I said that disinfo agents have a minimum of training. To recognize the work of disinfo agents (they often work in teams), it’s helpful to know the 25 strategies of disinfo agents and the 8 traits (Thanks to this article, there are now 9—you heard the ninth one from me first.) (Click here.)
Now let’s get to the question of who is spending millions of dollars to pay the trolls to disinform people in Internet meet-up groups and why they’re doing it.

A few decades ago, the flow of information we charitably call news was dominated by 88 companies—that’s worldwide. Now there are 6. All of them get most of their information from only two sources: the Associated Press (AP) and Reuters. (Click here.)
The Internet changed all that to some extent. More and more people, distrustful of the propaganda from those six corporations, are turning to the Internet for news. That’s a gap the architects of the New World Order are trying to plug.
I observed their efforts while researching for an article last week. A few months ago, I found a site proving, by the Flight 77 manifest, that there were no Arabs on the plane that supposedly crashed into the Pentagon on 9/11.
When I looked for that information last week, it was hard to find. The first few pages were filled with sites claiming to debunk that claim. Not one of them disputed the information on the flight manifest; instead, they provided other information that could easily have been manufactured. Interestingly, CNN, which was the original Internet source of the manifest information, had removed it from their site.
Internet meet-up groups are other ripe targets of opportunity for disinformation agents and their trolls. Here’s how Pak Alert Press describes it:
“Because the MSM’s bag of tricks has been so exhausted over such a long period of time, many bitter and enraged consumers of information are now turning to alternative news sources, most of which exist on the collective commons we call the internet. At first, it appears, the government and elitists ignored the web as a kind of novelty, or just another mechanism they could exploit in spreading disinformation. As we all now well know, they dropped the ball, and the internet has become the most powerful tool for truth history has ever seen.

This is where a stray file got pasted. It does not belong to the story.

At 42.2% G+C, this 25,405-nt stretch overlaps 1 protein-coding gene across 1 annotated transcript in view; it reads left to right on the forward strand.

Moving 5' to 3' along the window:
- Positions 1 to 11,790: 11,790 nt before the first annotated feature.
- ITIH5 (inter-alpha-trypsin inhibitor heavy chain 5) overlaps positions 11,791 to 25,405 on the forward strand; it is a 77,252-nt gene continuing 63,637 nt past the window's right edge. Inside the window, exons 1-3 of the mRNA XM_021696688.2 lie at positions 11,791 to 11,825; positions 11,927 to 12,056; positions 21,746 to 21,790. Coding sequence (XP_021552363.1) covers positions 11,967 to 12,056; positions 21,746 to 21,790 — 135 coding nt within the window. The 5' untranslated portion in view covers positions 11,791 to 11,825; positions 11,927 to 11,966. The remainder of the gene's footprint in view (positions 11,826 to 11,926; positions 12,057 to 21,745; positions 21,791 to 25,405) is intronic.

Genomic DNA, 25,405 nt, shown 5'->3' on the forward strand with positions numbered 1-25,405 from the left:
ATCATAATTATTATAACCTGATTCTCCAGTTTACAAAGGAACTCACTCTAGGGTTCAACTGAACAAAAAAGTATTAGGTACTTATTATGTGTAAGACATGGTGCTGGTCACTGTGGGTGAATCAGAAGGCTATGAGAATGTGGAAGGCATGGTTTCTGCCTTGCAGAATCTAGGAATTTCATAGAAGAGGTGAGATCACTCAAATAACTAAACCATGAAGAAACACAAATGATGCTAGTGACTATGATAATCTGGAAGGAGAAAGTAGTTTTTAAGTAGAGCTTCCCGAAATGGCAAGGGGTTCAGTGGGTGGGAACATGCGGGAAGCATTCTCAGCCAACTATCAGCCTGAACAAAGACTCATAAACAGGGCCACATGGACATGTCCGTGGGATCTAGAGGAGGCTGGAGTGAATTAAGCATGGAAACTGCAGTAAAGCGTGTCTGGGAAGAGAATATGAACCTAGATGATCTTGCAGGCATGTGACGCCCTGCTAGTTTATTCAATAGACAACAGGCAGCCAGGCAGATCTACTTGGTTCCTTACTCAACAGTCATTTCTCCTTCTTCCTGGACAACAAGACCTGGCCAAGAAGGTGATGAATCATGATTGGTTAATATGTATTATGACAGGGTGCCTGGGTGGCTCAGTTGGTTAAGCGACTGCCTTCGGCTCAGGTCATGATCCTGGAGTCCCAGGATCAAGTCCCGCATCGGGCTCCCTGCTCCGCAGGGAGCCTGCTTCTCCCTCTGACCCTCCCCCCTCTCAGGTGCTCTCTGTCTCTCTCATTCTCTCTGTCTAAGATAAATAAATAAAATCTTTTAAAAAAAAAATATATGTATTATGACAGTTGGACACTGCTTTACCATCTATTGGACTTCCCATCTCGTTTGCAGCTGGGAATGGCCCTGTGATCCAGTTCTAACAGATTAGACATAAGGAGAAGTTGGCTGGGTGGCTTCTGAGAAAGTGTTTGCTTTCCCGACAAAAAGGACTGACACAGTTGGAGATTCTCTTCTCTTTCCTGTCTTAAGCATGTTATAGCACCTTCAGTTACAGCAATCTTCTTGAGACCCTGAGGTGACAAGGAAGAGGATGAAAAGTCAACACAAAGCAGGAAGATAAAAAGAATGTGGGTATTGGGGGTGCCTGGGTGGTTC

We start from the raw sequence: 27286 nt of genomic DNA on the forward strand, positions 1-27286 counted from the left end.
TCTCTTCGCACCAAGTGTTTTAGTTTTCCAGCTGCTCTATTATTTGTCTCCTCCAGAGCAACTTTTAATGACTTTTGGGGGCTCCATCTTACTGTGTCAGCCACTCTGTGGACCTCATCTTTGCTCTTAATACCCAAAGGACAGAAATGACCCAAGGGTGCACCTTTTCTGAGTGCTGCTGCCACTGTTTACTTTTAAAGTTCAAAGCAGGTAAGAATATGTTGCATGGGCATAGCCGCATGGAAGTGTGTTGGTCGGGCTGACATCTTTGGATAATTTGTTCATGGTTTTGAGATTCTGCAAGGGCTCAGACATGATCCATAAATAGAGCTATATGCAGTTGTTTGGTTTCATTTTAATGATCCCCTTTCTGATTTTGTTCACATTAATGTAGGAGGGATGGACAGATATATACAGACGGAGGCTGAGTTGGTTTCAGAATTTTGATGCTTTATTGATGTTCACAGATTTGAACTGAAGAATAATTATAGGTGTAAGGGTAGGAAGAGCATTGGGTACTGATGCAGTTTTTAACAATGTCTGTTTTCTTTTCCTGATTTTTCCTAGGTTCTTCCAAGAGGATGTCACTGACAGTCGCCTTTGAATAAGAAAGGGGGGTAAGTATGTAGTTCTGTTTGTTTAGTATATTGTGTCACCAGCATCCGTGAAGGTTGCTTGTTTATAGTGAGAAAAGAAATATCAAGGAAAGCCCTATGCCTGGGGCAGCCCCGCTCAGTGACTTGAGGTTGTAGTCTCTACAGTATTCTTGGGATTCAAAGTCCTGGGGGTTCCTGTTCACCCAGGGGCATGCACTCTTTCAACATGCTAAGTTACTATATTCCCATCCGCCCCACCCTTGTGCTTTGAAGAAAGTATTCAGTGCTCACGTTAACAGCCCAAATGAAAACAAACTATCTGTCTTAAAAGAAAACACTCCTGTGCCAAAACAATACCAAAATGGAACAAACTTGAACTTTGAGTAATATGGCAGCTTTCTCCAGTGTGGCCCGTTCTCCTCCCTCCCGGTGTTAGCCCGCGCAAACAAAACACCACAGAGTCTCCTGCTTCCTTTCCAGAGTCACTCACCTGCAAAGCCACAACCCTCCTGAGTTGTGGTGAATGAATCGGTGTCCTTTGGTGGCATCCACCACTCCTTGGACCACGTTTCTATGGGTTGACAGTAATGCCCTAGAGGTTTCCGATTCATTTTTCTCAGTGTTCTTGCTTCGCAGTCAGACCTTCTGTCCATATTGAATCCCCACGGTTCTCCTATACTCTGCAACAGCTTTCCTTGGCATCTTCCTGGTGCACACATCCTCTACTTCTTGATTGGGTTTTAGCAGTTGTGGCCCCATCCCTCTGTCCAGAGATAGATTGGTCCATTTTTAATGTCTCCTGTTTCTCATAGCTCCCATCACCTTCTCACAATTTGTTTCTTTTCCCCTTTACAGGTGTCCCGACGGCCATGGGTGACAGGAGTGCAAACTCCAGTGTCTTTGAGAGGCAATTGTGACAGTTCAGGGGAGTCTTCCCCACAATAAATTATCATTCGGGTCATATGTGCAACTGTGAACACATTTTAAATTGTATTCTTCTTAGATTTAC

“That being said, they are now expending incredible resources in order to catch up to their mistake, utilizing every trick in their arsenal to beat web users back into submission. While the anonymity of the internet allows for ascertain immunity against many of Saul Alinsky’s manipulative tactics, it also allows governments to attack those trying to spread the truth covertly. In the world of web news, we call these people “disinfo trolls.” Trolls are now being openly employed by governments in countries like the U.S. and Israel specifically to scour the internet for alternative news sites and disrupt their ability to share information.”
Their article on disinformation tactics is worth reading in full. (Click here.)
There we have it: the motive, the means, and the opportunity. The motive behind the motive is money and power, no matter how many innocent civilians are killed in unjust wars, deliberate oil spills, or other highly profitable disasters. Thus it has ever been.
We can defend ourselves from the dangerous criminals who hire these pathetic losers by familiarizing ourselves with the trolls' tactics, and by acquiring critical thinking skills. Challenge them.
On one occasion, I offered an unexpected challenge to a troll regarding his messages. I asked something like, “When you get people stirred up to hate other people because of their religion, which is your obvious intention, what do you want your readers to do? “ His response was vague and almost incoherent.
That’s just it. They don’t want our action; they want our acquiescence. The architects of the New World Order will provide the action. We should, instead, do the very things they don’t want us to do: work with each other instead of against each other; turn on the New World Order and their trolls instead of accepting the fate "those people" have planned for us.
(To read part 2 of this series, click here.)
(To read part 3 of this series, click here.)

Pray for wisdom in the 2010 elections.